Figure 1b : Axial T2-weighted MRI at L2 level where the intradural coiled vascular images are clearly seen.

Figure 2a : Digital Angiography without substraction. Front view of a selective injection of the left L2 radiculomeningeal artery with the shunt at the level of the neuroforamen and early filling of the arterialized perimedullary vein.

Figure 2b : Digital Angiography with substraction. Front view of a later phase showing the dilated vein, a pseudoaneurysm and the normal coronary venous plexus of the cord.

Figure 2c : Digital Angiography with substraction, front view at midthoracic level showing the filling of the whole perimedullary venous system through the spinal dural AVF.

Figure 3a : Operative photograph. Under the operating microscope the dura is opened at L2 level, the left L2 root is dissected medially and the venous part of the fistula becomes visible entering the neuroforamen. On the left, a cottonoid is keeping away the vessel from the roots of the cauda equina. For orientation, up is left and right is caudal.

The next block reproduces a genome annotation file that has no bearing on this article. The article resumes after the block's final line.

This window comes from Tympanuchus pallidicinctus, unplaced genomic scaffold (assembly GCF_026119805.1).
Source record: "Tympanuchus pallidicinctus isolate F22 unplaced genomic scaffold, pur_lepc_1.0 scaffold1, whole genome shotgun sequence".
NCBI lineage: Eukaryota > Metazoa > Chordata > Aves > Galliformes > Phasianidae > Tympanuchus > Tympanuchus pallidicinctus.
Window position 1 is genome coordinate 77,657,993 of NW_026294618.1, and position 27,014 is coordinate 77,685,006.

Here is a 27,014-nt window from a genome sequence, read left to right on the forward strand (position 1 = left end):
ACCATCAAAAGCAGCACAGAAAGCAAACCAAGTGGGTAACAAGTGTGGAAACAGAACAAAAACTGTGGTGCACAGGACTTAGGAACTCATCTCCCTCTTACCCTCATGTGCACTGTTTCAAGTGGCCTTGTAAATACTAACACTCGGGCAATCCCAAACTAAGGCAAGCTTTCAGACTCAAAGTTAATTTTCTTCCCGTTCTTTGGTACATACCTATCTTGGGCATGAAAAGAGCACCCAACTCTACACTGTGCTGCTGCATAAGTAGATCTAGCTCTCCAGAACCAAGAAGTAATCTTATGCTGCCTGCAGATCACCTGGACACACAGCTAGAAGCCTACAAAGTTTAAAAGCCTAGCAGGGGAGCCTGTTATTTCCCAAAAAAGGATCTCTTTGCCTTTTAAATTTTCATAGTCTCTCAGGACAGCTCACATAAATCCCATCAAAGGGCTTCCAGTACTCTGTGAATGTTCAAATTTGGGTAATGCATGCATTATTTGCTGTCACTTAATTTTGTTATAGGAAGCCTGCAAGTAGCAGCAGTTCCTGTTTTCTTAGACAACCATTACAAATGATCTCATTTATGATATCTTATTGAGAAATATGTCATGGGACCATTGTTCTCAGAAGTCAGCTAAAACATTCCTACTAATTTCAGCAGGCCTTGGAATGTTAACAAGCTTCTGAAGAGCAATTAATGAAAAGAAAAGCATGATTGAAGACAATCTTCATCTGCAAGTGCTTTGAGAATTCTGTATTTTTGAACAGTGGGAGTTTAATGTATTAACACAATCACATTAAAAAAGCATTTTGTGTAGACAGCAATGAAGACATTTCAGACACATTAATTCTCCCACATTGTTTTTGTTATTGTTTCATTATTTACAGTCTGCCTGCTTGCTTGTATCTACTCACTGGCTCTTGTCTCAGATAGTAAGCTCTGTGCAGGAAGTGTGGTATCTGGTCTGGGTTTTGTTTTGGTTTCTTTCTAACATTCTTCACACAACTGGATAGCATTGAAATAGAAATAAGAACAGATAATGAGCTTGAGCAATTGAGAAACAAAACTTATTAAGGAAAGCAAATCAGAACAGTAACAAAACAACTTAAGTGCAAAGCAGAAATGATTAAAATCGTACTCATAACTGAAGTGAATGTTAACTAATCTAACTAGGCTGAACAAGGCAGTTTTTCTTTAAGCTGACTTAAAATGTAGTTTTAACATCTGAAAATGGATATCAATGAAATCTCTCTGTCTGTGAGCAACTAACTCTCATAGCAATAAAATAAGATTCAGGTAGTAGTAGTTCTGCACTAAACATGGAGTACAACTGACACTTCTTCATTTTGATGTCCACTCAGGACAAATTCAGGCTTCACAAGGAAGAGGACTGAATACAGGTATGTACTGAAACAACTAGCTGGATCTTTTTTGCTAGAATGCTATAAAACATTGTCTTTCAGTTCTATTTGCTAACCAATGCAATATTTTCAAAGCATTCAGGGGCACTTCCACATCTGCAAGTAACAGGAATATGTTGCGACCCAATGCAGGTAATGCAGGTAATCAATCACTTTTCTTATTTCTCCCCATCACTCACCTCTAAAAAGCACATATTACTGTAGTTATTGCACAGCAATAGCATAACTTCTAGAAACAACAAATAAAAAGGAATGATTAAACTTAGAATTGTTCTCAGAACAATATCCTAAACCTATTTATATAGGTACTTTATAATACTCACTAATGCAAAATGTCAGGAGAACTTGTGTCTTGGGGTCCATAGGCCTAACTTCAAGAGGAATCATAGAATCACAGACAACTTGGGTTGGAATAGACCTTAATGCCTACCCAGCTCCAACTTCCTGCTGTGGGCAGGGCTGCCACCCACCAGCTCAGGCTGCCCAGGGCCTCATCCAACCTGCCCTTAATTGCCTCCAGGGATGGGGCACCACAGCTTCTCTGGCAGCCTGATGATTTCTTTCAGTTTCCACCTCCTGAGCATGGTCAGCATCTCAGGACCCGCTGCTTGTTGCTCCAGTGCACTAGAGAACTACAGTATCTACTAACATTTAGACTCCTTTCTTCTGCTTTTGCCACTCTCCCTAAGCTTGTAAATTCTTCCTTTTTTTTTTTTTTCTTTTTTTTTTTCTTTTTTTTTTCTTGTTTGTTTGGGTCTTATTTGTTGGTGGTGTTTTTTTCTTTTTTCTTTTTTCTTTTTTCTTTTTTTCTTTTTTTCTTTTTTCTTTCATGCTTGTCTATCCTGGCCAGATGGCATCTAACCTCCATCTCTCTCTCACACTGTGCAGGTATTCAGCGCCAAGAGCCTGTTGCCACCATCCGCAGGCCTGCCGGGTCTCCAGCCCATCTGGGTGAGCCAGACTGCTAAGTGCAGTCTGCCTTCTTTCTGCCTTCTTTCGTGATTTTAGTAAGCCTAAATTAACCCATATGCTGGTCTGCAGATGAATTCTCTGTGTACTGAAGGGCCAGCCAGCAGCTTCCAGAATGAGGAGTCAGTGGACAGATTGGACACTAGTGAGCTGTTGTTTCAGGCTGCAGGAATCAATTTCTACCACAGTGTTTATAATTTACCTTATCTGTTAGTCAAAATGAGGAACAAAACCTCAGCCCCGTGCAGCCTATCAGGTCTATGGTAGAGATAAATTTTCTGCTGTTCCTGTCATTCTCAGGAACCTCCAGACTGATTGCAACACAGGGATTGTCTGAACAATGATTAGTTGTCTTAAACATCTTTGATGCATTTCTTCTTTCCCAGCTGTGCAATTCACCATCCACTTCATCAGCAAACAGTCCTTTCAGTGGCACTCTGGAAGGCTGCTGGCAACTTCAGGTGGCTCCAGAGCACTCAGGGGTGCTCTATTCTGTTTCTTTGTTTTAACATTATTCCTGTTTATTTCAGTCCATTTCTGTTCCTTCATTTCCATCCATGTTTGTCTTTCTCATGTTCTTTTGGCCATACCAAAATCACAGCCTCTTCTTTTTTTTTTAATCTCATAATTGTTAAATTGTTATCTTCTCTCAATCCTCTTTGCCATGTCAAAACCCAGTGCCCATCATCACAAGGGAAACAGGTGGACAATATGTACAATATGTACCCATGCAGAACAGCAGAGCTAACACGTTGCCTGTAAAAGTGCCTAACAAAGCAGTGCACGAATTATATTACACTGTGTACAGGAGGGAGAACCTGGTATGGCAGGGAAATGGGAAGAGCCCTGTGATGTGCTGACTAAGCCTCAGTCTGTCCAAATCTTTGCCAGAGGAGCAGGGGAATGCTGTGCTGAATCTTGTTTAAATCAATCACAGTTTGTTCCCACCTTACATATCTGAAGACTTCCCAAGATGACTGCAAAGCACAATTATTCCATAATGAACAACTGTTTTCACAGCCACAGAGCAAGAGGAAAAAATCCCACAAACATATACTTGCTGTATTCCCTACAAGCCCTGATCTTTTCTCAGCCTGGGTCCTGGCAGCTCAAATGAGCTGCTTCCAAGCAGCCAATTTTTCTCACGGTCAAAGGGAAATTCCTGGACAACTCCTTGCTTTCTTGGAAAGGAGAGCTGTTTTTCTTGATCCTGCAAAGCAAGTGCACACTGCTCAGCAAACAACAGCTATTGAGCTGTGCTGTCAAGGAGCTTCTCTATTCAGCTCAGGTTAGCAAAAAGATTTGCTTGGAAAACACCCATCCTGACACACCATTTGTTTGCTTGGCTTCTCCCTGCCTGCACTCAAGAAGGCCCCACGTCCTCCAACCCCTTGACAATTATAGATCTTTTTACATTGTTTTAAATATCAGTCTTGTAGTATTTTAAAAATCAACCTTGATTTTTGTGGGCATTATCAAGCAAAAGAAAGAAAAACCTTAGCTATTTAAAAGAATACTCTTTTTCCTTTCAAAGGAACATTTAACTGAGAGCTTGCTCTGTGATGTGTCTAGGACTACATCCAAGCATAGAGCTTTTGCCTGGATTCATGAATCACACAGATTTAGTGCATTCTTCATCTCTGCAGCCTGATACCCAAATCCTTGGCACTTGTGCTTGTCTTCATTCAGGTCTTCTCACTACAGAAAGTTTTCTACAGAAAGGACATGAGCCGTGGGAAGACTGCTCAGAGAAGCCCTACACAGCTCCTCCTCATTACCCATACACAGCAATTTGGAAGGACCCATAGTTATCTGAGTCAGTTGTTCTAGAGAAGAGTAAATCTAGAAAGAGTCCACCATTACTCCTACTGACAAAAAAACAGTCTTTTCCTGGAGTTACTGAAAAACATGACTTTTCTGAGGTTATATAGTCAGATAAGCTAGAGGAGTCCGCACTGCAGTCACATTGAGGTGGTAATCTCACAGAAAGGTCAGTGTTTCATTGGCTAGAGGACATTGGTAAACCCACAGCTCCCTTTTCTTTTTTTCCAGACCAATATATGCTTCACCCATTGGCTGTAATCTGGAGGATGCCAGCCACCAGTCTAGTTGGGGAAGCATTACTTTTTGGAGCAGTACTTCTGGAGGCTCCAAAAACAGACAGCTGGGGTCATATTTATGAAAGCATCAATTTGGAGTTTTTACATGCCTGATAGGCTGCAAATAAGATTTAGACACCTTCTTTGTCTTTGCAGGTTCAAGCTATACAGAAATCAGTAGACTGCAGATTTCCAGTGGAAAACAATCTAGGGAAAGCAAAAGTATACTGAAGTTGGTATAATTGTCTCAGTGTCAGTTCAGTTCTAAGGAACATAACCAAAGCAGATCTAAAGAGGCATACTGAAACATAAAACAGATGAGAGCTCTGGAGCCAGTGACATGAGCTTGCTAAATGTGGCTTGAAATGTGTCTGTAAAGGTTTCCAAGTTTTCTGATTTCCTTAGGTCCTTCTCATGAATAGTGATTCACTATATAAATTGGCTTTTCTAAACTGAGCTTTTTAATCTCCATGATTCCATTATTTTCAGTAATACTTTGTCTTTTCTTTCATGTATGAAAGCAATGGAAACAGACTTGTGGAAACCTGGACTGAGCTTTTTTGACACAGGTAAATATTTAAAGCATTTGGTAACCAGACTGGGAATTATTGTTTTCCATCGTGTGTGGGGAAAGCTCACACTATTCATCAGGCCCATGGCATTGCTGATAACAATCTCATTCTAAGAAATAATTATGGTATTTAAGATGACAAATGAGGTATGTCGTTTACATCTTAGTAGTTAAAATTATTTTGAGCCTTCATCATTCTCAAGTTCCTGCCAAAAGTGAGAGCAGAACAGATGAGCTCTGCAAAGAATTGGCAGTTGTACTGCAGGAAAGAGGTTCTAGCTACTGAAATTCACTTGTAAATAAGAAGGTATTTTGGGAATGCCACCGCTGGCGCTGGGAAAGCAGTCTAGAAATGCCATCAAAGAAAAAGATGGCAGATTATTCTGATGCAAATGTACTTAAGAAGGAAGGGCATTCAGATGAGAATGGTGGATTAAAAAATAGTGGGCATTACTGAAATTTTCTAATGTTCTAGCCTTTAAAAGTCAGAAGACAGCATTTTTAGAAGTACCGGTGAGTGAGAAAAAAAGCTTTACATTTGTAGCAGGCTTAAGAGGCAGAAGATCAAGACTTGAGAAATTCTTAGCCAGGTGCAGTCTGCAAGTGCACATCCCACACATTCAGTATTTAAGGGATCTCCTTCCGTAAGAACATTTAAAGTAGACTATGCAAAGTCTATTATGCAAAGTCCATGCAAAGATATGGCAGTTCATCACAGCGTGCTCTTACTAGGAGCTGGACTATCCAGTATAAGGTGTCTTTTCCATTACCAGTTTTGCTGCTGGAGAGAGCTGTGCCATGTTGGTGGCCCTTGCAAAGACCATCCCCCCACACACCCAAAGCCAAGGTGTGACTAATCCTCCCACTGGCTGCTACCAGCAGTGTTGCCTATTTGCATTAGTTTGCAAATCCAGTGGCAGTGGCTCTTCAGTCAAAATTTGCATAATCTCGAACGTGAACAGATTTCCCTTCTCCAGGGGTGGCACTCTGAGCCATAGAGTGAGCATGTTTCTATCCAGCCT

Figure 3b : Once the dilated vessel is dissected free along 25 mm. a temporary clip is placed near the neuroforamen.

Figure 3c : After changed both color and turgor of the intradural part of the fistula, the clip is removed and the vessel (hanged with a dissector in the figure), is coagulated along 10 mm.

Figure 3d : Once coagulated, the vessel is cut. The distal (intradural) cut end of the fistula is retracted with a ball tip dissector.

Figure 4 : Postoperative sagital T2-weighted MRI without the intradural coiled vascular images. Artifacts due to the titanium sublaminar wires are seen back to T11-T12 and L4-L5.

Figure 5 : The patient forty eight months after the surgery is free of lumbar pain, can walk aided with cans, needs intermittent catheterism of the bladder but regained the control of the bowel.

The origin of Spinal Dural Arteriovenous Fistulas

Literature Review and Case Report.

Author : Gabriel Jungberg M.D.